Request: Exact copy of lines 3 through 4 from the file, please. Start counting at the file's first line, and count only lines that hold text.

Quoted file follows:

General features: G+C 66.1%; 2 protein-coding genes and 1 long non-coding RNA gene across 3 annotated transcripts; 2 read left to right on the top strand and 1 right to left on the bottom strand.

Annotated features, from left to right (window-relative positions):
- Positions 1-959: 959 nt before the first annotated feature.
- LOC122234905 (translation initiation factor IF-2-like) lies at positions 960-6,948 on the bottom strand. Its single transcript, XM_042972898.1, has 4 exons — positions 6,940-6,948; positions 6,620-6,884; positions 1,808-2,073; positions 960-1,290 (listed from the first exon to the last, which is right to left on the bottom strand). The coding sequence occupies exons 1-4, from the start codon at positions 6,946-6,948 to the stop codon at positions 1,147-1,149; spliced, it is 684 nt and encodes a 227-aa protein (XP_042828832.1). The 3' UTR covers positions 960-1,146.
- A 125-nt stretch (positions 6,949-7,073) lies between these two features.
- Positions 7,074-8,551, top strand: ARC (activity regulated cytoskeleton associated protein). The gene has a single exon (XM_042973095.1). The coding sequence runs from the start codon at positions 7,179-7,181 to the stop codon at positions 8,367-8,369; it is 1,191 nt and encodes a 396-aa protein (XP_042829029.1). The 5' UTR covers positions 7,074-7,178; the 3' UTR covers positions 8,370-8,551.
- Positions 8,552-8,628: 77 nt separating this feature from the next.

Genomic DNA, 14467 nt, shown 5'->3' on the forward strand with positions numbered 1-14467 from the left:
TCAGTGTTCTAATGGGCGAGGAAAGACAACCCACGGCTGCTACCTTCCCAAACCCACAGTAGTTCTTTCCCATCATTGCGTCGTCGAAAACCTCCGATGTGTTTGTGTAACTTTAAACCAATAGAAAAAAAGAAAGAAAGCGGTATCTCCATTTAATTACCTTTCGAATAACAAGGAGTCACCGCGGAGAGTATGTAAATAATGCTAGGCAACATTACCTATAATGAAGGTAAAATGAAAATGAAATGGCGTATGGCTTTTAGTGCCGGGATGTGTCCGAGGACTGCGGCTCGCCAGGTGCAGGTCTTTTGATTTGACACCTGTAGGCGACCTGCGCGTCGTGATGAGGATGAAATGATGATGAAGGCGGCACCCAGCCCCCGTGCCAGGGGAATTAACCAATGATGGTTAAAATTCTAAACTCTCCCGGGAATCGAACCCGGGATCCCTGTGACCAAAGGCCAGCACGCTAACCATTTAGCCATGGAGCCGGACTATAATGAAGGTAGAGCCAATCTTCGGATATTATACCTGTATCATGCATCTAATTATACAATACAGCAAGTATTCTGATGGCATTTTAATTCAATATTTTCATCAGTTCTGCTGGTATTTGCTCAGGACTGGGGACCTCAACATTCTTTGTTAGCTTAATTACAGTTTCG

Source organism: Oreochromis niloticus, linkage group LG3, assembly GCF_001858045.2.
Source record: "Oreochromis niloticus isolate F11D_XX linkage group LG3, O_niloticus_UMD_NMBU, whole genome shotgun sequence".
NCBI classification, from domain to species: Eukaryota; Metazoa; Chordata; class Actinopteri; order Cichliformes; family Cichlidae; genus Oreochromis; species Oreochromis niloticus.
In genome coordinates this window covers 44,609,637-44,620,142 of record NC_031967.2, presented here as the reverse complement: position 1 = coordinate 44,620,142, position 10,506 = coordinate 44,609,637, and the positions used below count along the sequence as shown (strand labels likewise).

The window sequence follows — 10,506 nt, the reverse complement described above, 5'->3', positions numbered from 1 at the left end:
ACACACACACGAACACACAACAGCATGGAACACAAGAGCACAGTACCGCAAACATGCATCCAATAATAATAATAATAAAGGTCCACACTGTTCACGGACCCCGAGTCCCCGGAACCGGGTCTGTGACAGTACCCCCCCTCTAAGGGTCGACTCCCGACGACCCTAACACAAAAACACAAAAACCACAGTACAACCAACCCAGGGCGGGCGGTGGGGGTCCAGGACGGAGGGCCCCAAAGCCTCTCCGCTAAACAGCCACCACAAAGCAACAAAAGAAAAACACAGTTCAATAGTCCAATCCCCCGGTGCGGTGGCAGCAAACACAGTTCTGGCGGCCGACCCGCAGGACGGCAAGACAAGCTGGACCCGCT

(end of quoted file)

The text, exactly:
- Positions 1-959: 959 nt before the first annotated feature.
- LOC122234905 (translation initiation factor IF-2-like) lies at positions 960-6,948 on the bottom strand. Its single transcript, XM_042972898.1, has 4 exons — positions 6,940-6,948; positions 6,620-6,884; positions 1,808-2,073; positions 960-1,290 (listed from the first exon to the last, which is right to left on the bottom strand). The coding sequence occupies exons 1-4, from the start codon at positions 6,946-6,948 to the stop codon at positions 1,147-1,149; spliced, it is 684 nt and encodes a 227-aa protein (XP_042828832.1). The 3' UTR covers positions 960-1,146.